The growth of technology is expanding all the time, and American schools are no exception. Today, 94 percent of schools meet the connectivity goals set by the federal government, up from only one in four schools that had access to internet speeds of at least 100 kbps per student just five years ago.
But that still leaves a lot of schools and their students behind, especially when they’re not at school.
Online programs are rapidly taking the place of textbooks, pens, paper and calculators. Many teachers use the internet for more than research. They set up group chats for conversations, group projects where each student must upload his/her portion of an assignment into a shared folder, and offer virtual feedback. They also use it for including parents in the virtual classroom and making them part of their student’s education. The student and parent activities don’t just take place at school. More than 70 percent of teachers assign homework that must be done over the internet and parents can now participate while at work or at home in the evening.
Connected schools, unconnected homes
That’s a lot of homework for the 29 million U.S. households with children ages 6 to 17. However, not all of those children will be able to sit down at a desktop or laptop at home and do their homework. More than five million of those households don’t have regular access to broadband at home. Many can’t afford it, and others live in areas where fiber and cable aren’t available or are too expensive for providers to build infrastructure to deliver service. This deficiency has come to be known as the Homework Gap, and it is a definite setback for those students who are living it every day.
Recent studies show that nearly all students (96.5 percent) [need to reconcile with 7 in 10 number above] are required to access the internet for assignments. One-third of those students say they have internet homework assignments daily, while another 42 percent say they have internet homework every few days, and reliance on the internet to communicate is only increasing each school year. That’s a big challenge for students and families that can’t complete these assignments at home. Teachers assume kids will have access to high-speed internet at home, yet more than four in 10 students say they’ve gotten a lower grade on coursework because they couldn’t get it done without internet service. And eight in 10 students see lack of high-speed internet access outside of school as a significant disadvantage.
This is happening as more jobs, professions and trades rely on high-speed internet to be competitive. The U.S. Department of Labor reported that, for elementary-aged students, 65 percent of the jobs in their future have not even been invented yet. Even for existing occupations, including teachers, the reliance on technology and high-speed internet access increases daily, requiring constant updates in learning and training.
Not just the homework
Apart from missing assignments or not having the same opportunities to review material taught in class, after-school online assignments and research give students the opportunity to garner the skills and experiences they need to function in a world with advancing technology. This creates another disparity: students without the knowledge and expertise in using the internet not just as learning tools, but communications and job skills tools, will fall further and further behind, in school and preparing for the job market of the future.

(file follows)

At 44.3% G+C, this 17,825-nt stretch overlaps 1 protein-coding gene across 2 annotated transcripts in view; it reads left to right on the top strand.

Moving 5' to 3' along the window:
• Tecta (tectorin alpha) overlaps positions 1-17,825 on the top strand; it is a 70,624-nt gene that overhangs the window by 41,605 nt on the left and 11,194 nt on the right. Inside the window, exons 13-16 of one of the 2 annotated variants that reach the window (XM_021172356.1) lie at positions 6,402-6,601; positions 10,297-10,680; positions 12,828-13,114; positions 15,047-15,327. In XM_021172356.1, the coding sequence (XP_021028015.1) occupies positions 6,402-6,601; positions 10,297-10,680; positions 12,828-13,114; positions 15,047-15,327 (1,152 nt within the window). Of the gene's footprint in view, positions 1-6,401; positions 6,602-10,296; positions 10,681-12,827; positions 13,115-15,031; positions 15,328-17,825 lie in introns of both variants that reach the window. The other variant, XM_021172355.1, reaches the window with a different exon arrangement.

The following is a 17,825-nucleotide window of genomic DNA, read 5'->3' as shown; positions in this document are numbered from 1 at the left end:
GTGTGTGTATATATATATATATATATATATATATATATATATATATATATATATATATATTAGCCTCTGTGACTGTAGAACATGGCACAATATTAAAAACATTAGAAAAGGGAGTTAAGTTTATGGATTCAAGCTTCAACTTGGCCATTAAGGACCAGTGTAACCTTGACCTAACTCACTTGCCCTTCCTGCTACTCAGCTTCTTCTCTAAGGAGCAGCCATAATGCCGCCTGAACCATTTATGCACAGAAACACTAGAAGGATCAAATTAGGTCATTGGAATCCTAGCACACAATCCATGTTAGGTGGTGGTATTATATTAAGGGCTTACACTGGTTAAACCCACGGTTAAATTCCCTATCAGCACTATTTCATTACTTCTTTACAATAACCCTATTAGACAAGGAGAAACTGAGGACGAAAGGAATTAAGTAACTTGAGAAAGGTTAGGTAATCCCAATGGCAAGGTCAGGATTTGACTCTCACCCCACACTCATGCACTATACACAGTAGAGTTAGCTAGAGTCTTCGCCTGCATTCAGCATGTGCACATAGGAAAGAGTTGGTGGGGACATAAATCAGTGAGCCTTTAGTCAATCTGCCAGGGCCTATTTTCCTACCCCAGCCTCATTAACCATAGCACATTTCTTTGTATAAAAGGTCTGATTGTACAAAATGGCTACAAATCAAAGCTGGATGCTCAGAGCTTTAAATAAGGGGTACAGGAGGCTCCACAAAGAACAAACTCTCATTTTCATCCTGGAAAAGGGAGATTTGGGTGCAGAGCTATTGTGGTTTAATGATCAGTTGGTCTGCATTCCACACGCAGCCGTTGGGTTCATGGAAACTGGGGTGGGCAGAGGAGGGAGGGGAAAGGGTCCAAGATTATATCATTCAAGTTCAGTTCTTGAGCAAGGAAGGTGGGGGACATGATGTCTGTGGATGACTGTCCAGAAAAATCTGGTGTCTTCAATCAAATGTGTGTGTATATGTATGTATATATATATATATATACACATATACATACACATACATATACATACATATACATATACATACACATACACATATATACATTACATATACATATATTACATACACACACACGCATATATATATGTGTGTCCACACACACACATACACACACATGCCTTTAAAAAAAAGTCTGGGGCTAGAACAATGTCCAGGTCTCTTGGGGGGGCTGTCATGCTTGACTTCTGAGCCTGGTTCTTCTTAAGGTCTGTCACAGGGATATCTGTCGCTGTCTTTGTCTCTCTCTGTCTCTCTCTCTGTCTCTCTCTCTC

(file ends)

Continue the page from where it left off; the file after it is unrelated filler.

Students and their parents know this, and most are doing all they can to keep up. Many go to school early, skip lunch, and stay after school to work on assignments. Others spend a lot of time at the local library, where demand for a computer is high, and they must wait in line for a device to become available. Some sit in cars at night with a laptop to use a local business’ Wi-Fi after hours. Some have parents who work after hours and can’t pick them up from school or take them to the library or Wi-Fi hotspot. In any instance, doing homework for these students is often inconvenient, problematic, and sometimes risky.
It’s not just teachers and students who are getting more involved in education, it’s parents too. Many teachers and students communicate real-time during the day with parents to let them know what’s happening in the classroom or how to become involved in their child’s education in other ways. Parents are also taking a larger role in the direct education of their children outside of school, needing internet access to understand assignments themselves, keep track of grades, and keep up with school events and social activities.
A satellite solution
This is where reliable, high-speed internet via satellite can offer up the clearest benefits in the shortest time. Viasat’s satellites reach almost everywhere in the U.S., offering service to the most remote households and communities. Often times, fiber and cable providers find it too expensive to reach just a few homes in a spread-out community. Even with financial viability, there is a significant time lag to build the infrastructure, lay fiber or cable and supply the service.
Satellite, on the other hand, takes just a few days from sign up to sign on. ViaSat-1 and ViaSat-2 are providing service today, making digital inclusion nearly instantaneous.
Time is important to those millions of students missing homework assignments daily or weekly. With 35 percent of students expressing an interest in a technology-based career, like computer coding, computer science and software development, success is possible with satellite-delivered broadband. So, accessing a dependable internet connection can help students, teachers, and parents, not just with today’s homework assignments, but with their futures as well.
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